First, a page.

MEXICO CITY - A former Mexican presidential candidate was freed Monday seven months after his kidnapping, telling reporters outside his Mexico City home that he is well and forgives his captors.
Diego Fernandez de Cevallos, a top Mexican political power broker who ran unsuccessfully for president in 1994, gave no details about his abductors in what was the highest-profile and most brazen kidnapping in Mexico's recent history.
"First I have to tell you that I thank God and the virgin for the help they gave me minute by minute during the past seven months," he said. "I'm strong and my life will continue the same."
Fernandez de Cevallos had been missing since May, when his vehicle was found near his ranch in the central state of Queretaro. His abduction caught the country by surprise: Kidnappers are known to target the rich and powerful -- but not power brokers of his level.
Throughout the ordeal, photographs of the ex-candidate in captivity were sent to the Mexican news media, along with messages purportedly from him and his captors. Local news media reported in October that the family paid more than $20 million in ransom, though the family never confirmed that.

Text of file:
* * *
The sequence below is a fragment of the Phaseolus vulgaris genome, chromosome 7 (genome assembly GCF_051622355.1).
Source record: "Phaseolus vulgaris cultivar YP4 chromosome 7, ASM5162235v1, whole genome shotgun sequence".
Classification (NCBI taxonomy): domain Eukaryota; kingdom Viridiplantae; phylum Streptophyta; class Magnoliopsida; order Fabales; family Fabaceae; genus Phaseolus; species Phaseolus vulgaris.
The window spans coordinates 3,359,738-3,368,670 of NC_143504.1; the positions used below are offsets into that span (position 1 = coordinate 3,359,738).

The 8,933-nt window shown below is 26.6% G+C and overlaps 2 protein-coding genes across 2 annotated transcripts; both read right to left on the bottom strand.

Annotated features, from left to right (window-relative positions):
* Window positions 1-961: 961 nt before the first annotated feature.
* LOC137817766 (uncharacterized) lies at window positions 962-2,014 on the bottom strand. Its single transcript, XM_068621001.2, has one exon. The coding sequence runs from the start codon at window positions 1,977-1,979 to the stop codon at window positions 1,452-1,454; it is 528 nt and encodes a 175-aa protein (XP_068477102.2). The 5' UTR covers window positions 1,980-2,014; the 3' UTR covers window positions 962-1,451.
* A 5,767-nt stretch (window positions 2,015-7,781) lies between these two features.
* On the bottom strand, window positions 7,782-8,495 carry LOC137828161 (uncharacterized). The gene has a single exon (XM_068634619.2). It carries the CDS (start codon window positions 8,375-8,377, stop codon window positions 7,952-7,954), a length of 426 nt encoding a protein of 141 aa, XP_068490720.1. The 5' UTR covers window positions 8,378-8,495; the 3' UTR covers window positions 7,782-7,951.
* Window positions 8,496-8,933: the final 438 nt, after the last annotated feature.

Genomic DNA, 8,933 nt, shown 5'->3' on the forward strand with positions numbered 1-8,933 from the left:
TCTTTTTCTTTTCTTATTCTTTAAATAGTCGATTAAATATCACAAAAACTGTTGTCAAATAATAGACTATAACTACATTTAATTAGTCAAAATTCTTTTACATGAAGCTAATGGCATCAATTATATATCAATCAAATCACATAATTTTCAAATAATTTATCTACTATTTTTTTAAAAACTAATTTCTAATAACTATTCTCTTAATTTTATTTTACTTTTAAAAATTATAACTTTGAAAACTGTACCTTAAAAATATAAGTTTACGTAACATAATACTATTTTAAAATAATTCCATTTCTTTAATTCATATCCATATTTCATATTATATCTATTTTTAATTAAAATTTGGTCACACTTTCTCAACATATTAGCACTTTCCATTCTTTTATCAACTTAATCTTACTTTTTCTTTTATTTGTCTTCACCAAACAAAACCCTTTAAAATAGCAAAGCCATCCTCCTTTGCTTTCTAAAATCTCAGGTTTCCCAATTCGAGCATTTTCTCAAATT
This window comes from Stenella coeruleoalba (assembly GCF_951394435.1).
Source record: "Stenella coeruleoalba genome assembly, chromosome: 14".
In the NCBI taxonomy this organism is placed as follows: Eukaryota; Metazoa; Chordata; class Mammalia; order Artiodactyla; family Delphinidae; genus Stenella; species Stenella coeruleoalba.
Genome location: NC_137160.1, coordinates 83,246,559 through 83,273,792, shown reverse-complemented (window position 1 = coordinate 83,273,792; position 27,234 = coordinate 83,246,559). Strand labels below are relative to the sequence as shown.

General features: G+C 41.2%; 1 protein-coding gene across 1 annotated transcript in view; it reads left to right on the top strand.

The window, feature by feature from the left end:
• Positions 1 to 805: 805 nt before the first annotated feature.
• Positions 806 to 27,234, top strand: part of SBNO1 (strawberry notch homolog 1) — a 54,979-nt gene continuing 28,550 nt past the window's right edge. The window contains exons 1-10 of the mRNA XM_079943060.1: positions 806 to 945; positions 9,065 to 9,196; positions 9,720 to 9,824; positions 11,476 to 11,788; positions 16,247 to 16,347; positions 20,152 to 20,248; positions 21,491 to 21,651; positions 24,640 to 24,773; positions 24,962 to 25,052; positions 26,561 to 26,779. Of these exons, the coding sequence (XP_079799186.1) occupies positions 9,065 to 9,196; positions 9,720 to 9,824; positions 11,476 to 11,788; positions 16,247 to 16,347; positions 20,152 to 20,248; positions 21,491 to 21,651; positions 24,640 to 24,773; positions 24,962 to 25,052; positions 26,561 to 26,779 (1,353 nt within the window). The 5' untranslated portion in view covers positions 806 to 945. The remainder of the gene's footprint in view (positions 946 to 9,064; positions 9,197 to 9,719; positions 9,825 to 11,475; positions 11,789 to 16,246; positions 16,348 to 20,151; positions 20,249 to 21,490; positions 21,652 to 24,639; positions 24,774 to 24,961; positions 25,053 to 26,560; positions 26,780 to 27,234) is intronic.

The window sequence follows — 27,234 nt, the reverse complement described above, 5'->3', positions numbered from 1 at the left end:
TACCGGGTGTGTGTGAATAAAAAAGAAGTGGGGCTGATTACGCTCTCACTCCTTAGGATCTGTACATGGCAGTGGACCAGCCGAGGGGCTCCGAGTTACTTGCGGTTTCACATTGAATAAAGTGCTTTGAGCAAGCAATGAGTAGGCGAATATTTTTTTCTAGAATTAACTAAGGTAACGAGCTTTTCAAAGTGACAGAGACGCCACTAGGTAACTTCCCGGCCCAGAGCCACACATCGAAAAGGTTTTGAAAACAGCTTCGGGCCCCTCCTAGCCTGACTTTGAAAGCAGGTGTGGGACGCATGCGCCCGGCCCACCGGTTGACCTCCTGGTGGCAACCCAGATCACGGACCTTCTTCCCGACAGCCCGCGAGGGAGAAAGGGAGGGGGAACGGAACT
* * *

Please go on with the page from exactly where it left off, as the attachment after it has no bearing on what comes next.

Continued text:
The bearded, cigar-chomping candidate known as "El Jefe Diego," or "Diego the Boss," emerged from relative obscurity during Mexico's first televised debate by presidential candidates in 1994, striking a chord with the middle class with his calls to topple the Institutional Revolutionary Party, or PRI, which had held power since 1929.
He finished second to PRI candidate Ernesto Zedillo that year, but his party finally won the presidency six years later when Vicente Fox was elected.
Fernandez de Cevallos' car was found with some belongings in it near his ranch the morning of May 15. A night watchman told police he was supposed to have arrived at his ranch in the town of Pedro Escobedo the night before and never made it.
Five days later, photos of a blindfolded, grim-faced, bare-chested man resembling Fernandez de Cevallos appeared on Twitter. Two days after that, his family released a statement to the news media asking authorities to "stay out of this process in order to help the negotiation."